Daniel was faithful, fervent, fearless, and favored by God

Brenda Cannon HenleyBy Brenda Cannon Henley
Many years ago now, I studied diligently and taught a series of lessons on the life of Daniel. For a quick recap, let us note that Daniel’s name means “God is my judge,” and he lived his life with that truth in mind. He is considered a prophet in the time of Nebuchadnezzar and Cyrus. His wisdom and faith earned him a position of esteem under Nebuchadnezzar and Darius. He was one of the sons of David and a Levite of the line of Ithamar. His words are often quoted in biblical prophecy as to coming events.

Further study will teach us that Daniel was taken to Babylon as a captive and that he refuses to eat the food of the king. He later is called upon to interpret dreams and then honored by the king. He interprets the mysterious handwriting on the wall in Daniel 5:10-29. He is appointed to high office, conspired against, and thrown to hungry lions. He shares his vision of the four beasts, ram and goat in Daniel 7:8 and he intercedes for Israel and Daniel 9. There are many wonderful truths taught in the book of the Bible that bears his name.

For me, the key verse in the entire writing is Daniel 1:8. Here we read, “But Daniel purposed in his heart that he would not defile himself with the portion of the king’s meat, nor with the wine which he drank; therefore he requested of the prince of the eunuchs that he might not defile himself.” My boss and editor for many years, Dr. John R. Rice, wrote of Daniel, “He resolved to live a clean, godly life. And, from what we can read in Scripture, he appears for the most part to have achieved this goal. Almost all of the great men and women of the Bible had glaring faults recorded. None were recorded of Daniel.

“Noah got drunk. Abraham lied. Jacob cheated. Samson chased after women. David committed adultery and murder. Moses had a violent temper. Peter was profane. James and John were guilty of selfish ambition. Barnabas and Paul experienced sharp contentions. Daniel and Joseph, however, stand as two men of remarkable purity of life and heart. Temperance in eating and drinking certainly make for health, a keen mind, and a pure heart, as was abundantly proven in the case of these young Jews.”

If we take the necessary time to study Daniel’s life in detail, we can learn it was not an easy one. The enemy took Daniel captive in the third year of the reign of Jehoiakim, King of Judah. Nebuchadnezzar gave orders to his servants and militia that they were to chose children in whom was no blemish (Daniel 1:4), but well-favored, and skillful in all wisdom, and cunning in knowledge, and understanding science, and such as had ability in them to stand (or serve) in the king’s palace and whom they might teach the learning and the tongue of the Chaldeans.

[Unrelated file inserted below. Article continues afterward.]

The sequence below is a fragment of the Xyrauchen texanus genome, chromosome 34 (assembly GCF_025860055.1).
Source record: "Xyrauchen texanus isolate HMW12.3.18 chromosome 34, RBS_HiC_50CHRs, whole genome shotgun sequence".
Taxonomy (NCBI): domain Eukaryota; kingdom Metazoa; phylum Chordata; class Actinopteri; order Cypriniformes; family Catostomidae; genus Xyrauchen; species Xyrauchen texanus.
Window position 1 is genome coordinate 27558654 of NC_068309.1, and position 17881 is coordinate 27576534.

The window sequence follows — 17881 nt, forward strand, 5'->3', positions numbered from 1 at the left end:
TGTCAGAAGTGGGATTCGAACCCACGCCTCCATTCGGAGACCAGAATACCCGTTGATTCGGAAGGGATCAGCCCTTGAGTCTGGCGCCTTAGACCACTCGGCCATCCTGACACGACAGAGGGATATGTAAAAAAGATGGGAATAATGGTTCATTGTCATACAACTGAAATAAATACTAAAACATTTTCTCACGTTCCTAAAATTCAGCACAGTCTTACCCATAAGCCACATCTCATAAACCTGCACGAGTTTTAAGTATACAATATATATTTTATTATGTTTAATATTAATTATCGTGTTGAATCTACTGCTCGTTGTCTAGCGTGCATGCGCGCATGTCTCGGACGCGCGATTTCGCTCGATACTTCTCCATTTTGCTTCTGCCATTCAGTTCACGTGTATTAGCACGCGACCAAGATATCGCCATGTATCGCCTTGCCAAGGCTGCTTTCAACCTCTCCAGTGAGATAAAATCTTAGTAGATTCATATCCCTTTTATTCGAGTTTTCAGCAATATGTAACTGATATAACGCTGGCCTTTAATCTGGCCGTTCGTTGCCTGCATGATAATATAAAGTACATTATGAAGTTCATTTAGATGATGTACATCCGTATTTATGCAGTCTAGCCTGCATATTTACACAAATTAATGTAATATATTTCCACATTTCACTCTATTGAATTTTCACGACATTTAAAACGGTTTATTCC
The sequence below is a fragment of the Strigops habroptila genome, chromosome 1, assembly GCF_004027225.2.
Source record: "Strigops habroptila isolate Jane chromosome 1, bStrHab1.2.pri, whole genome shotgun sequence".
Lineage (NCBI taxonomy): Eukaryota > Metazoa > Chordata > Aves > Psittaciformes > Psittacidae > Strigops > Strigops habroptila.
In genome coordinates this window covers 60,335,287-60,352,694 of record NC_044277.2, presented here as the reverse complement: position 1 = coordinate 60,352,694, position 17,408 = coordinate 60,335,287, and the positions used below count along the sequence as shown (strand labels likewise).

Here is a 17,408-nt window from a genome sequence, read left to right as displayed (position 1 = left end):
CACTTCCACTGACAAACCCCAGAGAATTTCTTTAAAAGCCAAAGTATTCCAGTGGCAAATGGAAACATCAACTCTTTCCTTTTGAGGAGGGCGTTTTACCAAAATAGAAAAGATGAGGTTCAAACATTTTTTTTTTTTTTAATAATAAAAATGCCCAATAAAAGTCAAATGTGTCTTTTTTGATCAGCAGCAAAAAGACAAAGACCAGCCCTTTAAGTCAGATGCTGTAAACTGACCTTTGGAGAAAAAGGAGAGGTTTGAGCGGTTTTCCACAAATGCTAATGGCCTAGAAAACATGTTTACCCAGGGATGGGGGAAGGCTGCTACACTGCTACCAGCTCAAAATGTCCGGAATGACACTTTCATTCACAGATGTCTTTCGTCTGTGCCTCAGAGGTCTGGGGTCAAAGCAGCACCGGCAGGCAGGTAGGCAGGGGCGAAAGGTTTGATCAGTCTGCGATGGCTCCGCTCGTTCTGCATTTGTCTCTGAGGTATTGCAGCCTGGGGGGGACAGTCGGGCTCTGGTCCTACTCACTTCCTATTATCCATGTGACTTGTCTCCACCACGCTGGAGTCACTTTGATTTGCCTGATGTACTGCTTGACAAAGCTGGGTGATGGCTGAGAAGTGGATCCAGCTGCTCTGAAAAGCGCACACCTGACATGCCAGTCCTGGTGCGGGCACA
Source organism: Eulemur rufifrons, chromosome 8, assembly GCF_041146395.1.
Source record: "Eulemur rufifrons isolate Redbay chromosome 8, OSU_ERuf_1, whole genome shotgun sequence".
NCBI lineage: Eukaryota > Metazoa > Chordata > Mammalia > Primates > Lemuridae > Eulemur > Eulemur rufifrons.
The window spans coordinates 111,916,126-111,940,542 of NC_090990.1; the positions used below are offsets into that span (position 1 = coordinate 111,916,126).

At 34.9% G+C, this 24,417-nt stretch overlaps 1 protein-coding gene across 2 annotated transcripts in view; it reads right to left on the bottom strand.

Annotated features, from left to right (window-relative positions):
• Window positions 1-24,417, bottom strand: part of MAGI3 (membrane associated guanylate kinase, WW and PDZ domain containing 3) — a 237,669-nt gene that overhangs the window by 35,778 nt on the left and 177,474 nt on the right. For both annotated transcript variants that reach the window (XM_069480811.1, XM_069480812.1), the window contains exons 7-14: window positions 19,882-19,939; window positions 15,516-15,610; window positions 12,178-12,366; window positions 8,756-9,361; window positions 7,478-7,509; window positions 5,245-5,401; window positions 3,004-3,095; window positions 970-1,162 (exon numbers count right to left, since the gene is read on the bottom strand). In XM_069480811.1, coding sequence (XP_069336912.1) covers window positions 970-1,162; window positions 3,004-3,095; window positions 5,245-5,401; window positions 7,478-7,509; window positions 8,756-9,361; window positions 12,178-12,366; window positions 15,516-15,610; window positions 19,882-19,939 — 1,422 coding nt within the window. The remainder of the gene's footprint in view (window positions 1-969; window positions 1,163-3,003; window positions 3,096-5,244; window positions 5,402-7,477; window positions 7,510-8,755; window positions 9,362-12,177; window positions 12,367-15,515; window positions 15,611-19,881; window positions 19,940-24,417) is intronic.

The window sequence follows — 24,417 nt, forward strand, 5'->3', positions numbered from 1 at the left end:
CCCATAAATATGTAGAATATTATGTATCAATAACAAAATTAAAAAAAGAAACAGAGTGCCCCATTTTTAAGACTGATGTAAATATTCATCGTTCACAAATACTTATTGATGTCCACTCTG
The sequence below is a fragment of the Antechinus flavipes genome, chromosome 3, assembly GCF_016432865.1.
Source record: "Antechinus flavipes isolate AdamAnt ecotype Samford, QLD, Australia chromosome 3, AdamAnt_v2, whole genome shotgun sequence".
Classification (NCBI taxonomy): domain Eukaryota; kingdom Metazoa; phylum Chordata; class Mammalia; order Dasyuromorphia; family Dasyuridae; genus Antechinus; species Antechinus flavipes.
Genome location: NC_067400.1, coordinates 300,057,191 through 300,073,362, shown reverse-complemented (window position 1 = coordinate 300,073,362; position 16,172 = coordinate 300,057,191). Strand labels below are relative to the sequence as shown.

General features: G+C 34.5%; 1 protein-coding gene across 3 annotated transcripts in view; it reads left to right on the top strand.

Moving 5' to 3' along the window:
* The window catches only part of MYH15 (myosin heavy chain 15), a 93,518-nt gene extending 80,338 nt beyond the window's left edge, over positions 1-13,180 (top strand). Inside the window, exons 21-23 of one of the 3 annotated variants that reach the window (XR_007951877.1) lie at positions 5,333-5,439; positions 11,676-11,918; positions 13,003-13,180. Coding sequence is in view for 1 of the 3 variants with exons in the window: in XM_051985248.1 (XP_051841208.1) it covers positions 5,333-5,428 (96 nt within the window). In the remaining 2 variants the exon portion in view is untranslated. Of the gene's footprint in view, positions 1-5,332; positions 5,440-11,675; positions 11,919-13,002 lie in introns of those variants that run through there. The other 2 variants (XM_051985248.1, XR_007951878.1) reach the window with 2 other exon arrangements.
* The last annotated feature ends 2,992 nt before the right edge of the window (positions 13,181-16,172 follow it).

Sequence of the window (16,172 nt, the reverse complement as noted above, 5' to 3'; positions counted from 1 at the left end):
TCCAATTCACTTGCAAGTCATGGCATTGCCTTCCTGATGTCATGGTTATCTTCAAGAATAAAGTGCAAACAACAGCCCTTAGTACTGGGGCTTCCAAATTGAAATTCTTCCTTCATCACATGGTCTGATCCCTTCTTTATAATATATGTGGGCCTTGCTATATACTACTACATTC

Daniel found himself a young Jewish captive in Babylon where the king had appointed a certain diet and drink to be given to them. Daniel stayed true to his traditions and teachings. He kindly asked the prince of the eunuchs that cared for the captives to spare him from eating the food that he did not believe in consuming. The chief of the eunuchs feared that the king would be dismayed at what appeared to be disobedience. Daniel, in his young wisdom, asked for a ten-day trial period of eating the diet he believed to be right for him consisting of vegetables and water. Verse 15 of Chapter 1 gives us the exciting outcome.

At the end of the ten-day period, the eunuch admitted that their countenances appeared fairer and fatter in flesh that all the children, which did eat the king’s diet. Daniel continued to prove himself in a foreign land where it would have been much easier just to go along with the crowd. How many of our young people, or grown adults, for that matter, have what it takes these days to “purpose in our hearts” that we will do right no matter what comes our way? I believe the key to his success if found in Verse 8 of Chapter 1.

Reading Daniel’s entire story, we find that he was found faithful to what he believed and had been taught. He was fervent in his beliefs and not wishy-washy. He did not come and go with the tide. He was fearless to stand up and speak out for what he believed, and Daniel was certainly favored by God. I am praying today that I will have the courage of Daniel to stand true to what I believe even when times are difficult and the demand is great. To achieve this, we must first purpose in our hearts.

Brenda Cannon Henley can be reached at (409) 781-8788, or
[email protected]


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